Dr Kaseba calls traditional leaders to fight child marriages

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Dr Kaseba calls traditional leaders to fight child marriages

Lunga, May 13/13, ZANIS—-First Lady, Christine Kaseba, has appealed to traditional leaders in Lunga District of Luapula Province to join the campaign against early marriages in order to enable young girls in their chiefdoms attain good levels of education.

Dr Kaseba made the appeal in a speech read on her behalf by Local Government and Housing Minister, Emerine Kabanshi, who is also Luapula Constituency Member of Parliament, during the installation ceremony of Senior Chief Kalima Nkonde in Lunga district.

The First Lady said the scourge of child marriages in Zambia was deterring development and a stumbling block to meeting the Millennium Development Goals because the child population comprised the bulk of the Zambian population.

She said according to the United Nations Development Programme (UNFP) statistics of 2010, the population under the age 18 was at 53 per cent which was above half of the 13.08 million of the total Zambian population.

Dr Kaseba observed that child marriages were rife among least educated and poor girls living in rural areas.

She added that uneducated young girls who were falling prey to child marriages were also prone to having illiterate children because they had no means of educating their children.

The First Lady appealed to traditional leaders to play a key role in reversing the trend and give hope for education to the rural girls for them to have better opportunities in life through education.

She said if rural girls were given an opportunity to be educated, they would have better understanding of how to prevent sexually transmitted infections (STIs) and diseases which sometimes result in HIV and AIDS.

The First Lady added that it was important for girls to be educated so that they could have negotiation powers unlike the current situation where majority of them totally depended on their male folk for their livelihood.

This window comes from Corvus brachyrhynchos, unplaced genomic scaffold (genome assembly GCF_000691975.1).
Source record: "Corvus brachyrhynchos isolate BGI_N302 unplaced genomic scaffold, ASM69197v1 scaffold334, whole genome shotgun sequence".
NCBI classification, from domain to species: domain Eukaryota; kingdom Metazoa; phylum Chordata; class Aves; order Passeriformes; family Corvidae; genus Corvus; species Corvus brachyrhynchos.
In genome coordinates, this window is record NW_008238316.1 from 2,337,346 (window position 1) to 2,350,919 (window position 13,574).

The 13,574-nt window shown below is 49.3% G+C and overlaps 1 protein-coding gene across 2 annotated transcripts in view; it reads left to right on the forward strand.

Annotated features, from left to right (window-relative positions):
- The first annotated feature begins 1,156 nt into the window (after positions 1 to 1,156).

She said child marriages were a worrisome practice because maternal deaths were likely to occur because the girl child carrying a baby when her body was not mature enough for safe deliver was risky situation at delivery time.

She said the nation has lost a number of girls due to getting pregnant when they were too young to handle the challenge of child delivery.

Dr Kaseba disclosed that currently the Zambian maternal death rate stood at 591 per 100,000 live births which was a frightening situation for the nation.

She called for concerted efforts and effective synergy in curbing the scourge because the projected figures were that the girls born between 2005 and 2010 will be in marriages by 2030 which represented an increase of 80 per cent if the scourge is left unchecked.

Dr Kaseba said child marriages were a subtraction on the gains that the nation should be making on the economic front in order to become a middle income nation.

She said the fight will require a collective employment of ideas, resources and skills to ensure that the scourge is stopped in all Zambian communities.

And speaking at the same occasion, Luapula Province Minister, Benson Kapaya, called for sexual behavioural change in the light of HIV and AIDS, saying the pandemic was real and ravaging the human race especially the young and productive age group.

Gen Kapaya said the pandemic thrived predominantly through casual sex and if not checked, humanity was headed for extinction.

He called on traditional leaders to encourage traditional practices that would reduce the spread of the pandemic, adding that no development could take place in the absence of people.

Prominent among the attendees who came for the installation ceremony were Agriculture Deputy Minister, Rodgers Mwewa, who is also Mwansabombwe Member of Parliament, Communication, Roads and Transport deputy Minister, Mutaba Mwali and Luapula Province Deputy Permanent Secretary, Joyce Mwansa Bwacha Nsamba, and District Commissioners.